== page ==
What Does It Mean If I Am PreDiabetic?


Have you been diagnosed as PreDiabetic?

Across the country, 96 million1https://www.cdc.gov/diabetes/basics/prediabetes.html people have pre-diabetes or Type 2 Diabetes. This makes it one of the most common diseases in the US. This is almost one-third of our population! 

It’s safe to say that most adults know what diabetes is and how it affects people. That said, what some people don’t realize is that Type 2 diabetes is a two-step disease. 

You don’t develop full-blown Type 2 Diabetes out of the blue. It develops over time and can be put into remission!

Sidenote: if you are age 65 or older, you have a 1 in 2 chance2https://www.webmd.com/diabetes/diabetes-link-age of having pre-diabetes.

The first step is pre-diabetes, which affects about 96 million people in the US. That’s one in three Americans! I bet we all know someone with pre-diabetes. It might even be you!

Let’s say you are at the grocery store. 1 in every 3 people means that every 3rd person you see in the store likely has pre-diabetes. Prediabetes leads to Type 2 Diabetes. You can’t tell by looking at someone. They may be the visual picture of health and still be prediabetic.

But what does pre-diabetes look like, and what does it mean for those diagnosed with it?

What Happens When a Non-Diabetic Eats?

To understand Type 2 or pre-diabetes, we first need to go over what our bodies do when we eat sugar.

When a person eats, they absorb the nutrients from the food into their blood. These nutrients include sugar which gets turned into glucose. Glucose is what our cells usually use to keep our bodies running, like fuel. When a person has diabetes, their body has difficulty getting glucose into the cells.

Let’s pretend that your cells are a car, and to put glucose in the car; you need a key. In our bodies, this key is insulin. Most people have plenty of insulin. Their cells “unlock” to let glucose in anytime they get the right keys.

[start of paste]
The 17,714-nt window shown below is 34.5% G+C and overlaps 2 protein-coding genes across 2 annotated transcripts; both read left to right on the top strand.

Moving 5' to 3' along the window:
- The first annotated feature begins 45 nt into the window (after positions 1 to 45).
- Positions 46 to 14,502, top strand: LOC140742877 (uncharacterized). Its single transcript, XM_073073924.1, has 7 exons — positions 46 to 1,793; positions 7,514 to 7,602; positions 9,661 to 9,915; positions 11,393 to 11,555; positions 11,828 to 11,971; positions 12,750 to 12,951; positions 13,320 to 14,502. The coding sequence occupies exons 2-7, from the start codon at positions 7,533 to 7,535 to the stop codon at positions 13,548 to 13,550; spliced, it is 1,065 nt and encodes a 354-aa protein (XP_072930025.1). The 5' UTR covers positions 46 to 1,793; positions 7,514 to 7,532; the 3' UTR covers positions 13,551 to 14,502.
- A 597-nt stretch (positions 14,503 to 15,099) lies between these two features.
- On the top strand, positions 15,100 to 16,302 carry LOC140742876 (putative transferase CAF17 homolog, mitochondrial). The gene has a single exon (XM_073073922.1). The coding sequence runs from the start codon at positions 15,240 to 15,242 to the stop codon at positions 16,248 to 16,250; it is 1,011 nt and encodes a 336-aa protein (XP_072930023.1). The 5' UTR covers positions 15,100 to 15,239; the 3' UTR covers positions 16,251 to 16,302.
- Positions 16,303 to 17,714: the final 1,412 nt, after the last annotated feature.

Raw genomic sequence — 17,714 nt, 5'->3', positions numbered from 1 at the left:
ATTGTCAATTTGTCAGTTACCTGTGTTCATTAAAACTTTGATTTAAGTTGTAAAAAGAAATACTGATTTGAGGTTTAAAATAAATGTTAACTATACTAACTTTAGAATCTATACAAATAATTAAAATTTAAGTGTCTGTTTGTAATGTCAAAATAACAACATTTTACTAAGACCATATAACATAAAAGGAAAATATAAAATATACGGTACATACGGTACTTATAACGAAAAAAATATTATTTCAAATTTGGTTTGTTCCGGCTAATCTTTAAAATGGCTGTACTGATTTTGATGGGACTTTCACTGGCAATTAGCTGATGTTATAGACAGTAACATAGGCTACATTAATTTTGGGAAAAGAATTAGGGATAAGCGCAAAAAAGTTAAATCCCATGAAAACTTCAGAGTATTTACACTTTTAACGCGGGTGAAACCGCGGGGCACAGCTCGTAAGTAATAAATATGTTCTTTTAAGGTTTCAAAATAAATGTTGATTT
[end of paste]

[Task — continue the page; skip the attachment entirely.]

What Happens When Someone With Pre-diabetes Eats

People developing pre-diabetes make insulin. But, their cells don’t recognize the keys as well anymore. When the body can no longer recognize the keys, there are always high amounts of sugar stuck in the blood. These sugars cannot get into the cells to be used as energy. Then there is too much glucose circulating causing high blood sugar levels.

What happens when a prediabetic continues to eat their usual high-sugar diet?

Without diet and lifestyle changes undiagnosed prediabetics will develop Type 2 diabetes. This is due to the high blood glucose levels causing further damage. An early diagnosis makes it much easier to put Type 2 Diabetes into remission.

Type 2 Diabetes always develops over time and in stages. This is because our cells can become desensitized to insulin over time.

The greater the intake of sugar, the greater the risk. Even some foods with sugar substitutes can increase blood sugar levels. This is why testing is so important before and after meals.

The Effects of High Amounts of Sugar in the Body

As we mentioned, every time a person eats sugar, the body makes insulin. Over time when a person eats too much sugar, the body gets used to making a lot of insulin. The insulin loses more and more of its ability to let the sugar into the cells. 

When this happens, our cells can get used to a high circulating level of insulin. It makes Type 2 Diabetes get worse and worse.